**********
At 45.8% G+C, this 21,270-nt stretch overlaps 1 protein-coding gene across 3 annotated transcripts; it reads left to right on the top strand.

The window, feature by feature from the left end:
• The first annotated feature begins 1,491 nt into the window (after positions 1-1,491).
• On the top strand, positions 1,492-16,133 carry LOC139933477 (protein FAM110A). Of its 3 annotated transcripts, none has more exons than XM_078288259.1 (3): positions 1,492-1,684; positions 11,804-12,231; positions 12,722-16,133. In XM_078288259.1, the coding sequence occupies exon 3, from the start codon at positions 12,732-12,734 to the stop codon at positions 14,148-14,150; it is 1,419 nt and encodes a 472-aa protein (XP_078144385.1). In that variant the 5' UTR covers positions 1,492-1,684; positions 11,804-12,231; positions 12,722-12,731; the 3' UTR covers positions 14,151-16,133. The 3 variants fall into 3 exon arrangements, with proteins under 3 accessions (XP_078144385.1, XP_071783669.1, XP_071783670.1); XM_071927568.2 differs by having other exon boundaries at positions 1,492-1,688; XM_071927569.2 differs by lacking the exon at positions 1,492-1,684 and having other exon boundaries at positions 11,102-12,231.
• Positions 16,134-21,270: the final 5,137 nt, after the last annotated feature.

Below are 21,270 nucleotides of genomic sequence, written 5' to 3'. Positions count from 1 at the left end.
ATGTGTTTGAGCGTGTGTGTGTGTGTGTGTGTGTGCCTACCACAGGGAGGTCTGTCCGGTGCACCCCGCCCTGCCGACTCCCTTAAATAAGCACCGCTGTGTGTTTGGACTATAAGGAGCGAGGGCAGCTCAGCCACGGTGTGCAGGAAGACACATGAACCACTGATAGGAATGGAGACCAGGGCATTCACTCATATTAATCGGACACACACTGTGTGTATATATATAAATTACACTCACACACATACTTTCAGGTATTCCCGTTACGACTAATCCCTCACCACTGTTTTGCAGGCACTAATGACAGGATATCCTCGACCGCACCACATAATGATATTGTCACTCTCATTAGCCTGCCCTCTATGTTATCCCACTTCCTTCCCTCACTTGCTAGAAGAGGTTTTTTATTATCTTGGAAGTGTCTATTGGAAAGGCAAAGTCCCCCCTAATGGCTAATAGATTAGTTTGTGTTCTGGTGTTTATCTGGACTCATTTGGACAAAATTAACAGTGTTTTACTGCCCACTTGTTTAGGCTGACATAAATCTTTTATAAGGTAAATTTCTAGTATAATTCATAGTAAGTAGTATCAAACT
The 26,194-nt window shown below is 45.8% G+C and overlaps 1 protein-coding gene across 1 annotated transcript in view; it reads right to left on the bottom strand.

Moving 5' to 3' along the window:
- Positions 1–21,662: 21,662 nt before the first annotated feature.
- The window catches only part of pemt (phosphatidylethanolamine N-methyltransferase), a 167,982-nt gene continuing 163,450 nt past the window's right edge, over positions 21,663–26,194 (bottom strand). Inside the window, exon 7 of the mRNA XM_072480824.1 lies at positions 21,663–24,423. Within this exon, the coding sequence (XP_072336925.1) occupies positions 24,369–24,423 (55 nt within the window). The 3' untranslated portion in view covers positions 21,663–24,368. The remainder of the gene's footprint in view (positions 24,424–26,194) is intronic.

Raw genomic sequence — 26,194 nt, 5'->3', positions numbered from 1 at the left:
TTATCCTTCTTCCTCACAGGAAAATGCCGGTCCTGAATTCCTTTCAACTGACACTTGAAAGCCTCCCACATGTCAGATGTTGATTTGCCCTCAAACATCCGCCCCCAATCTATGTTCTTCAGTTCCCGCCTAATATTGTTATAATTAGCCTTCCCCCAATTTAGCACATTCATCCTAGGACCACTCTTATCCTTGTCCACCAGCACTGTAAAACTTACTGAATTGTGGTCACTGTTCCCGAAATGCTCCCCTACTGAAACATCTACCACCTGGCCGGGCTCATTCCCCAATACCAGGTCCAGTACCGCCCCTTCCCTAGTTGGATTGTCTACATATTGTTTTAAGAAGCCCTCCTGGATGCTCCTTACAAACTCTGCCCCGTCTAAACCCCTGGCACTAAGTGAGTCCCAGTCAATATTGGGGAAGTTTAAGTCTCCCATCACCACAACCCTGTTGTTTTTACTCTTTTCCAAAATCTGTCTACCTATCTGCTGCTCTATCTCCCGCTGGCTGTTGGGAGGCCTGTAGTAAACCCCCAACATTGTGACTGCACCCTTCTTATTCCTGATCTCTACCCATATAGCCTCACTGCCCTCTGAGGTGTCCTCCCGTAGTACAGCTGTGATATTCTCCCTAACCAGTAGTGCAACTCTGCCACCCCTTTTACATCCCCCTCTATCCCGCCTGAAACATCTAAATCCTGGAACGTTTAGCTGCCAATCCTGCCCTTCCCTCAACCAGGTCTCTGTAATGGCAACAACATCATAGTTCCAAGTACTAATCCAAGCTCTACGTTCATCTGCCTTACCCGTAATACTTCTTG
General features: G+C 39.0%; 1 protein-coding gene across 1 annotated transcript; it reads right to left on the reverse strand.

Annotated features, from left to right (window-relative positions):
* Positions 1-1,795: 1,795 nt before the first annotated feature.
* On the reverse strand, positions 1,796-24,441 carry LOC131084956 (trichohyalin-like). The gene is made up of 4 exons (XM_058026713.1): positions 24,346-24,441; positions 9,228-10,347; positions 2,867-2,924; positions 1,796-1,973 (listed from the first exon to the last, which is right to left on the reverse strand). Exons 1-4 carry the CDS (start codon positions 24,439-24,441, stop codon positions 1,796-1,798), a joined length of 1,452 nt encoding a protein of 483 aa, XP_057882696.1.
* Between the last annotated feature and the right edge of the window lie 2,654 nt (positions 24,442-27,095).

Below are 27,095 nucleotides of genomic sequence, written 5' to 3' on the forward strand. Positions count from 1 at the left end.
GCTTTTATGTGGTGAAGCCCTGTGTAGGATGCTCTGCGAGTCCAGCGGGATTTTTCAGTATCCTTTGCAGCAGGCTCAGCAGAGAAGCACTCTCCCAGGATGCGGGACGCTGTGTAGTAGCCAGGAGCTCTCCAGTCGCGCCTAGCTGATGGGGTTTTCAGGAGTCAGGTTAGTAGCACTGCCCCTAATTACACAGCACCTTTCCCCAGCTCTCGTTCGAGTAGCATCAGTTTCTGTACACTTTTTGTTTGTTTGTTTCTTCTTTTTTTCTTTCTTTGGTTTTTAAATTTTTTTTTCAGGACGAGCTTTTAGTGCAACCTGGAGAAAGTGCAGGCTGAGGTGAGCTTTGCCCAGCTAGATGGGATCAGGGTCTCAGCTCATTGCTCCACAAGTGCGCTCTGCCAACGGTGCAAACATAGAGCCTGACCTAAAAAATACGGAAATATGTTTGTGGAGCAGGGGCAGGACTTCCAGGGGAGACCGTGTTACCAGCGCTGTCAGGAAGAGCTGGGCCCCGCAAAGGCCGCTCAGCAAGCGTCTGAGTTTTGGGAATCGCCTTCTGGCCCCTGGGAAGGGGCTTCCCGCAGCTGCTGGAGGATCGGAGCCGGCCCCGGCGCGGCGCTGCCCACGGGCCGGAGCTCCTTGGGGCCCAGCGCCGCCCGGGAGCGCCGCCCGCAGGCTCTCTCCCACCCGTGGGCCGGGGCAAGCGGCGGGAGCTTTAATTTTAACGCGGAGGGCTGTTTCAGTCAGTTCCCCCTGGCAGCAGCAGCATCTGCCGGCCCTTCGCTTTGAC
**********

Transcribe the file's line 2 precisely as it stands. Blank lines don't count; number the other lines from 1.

The window, feature by feature from the left end: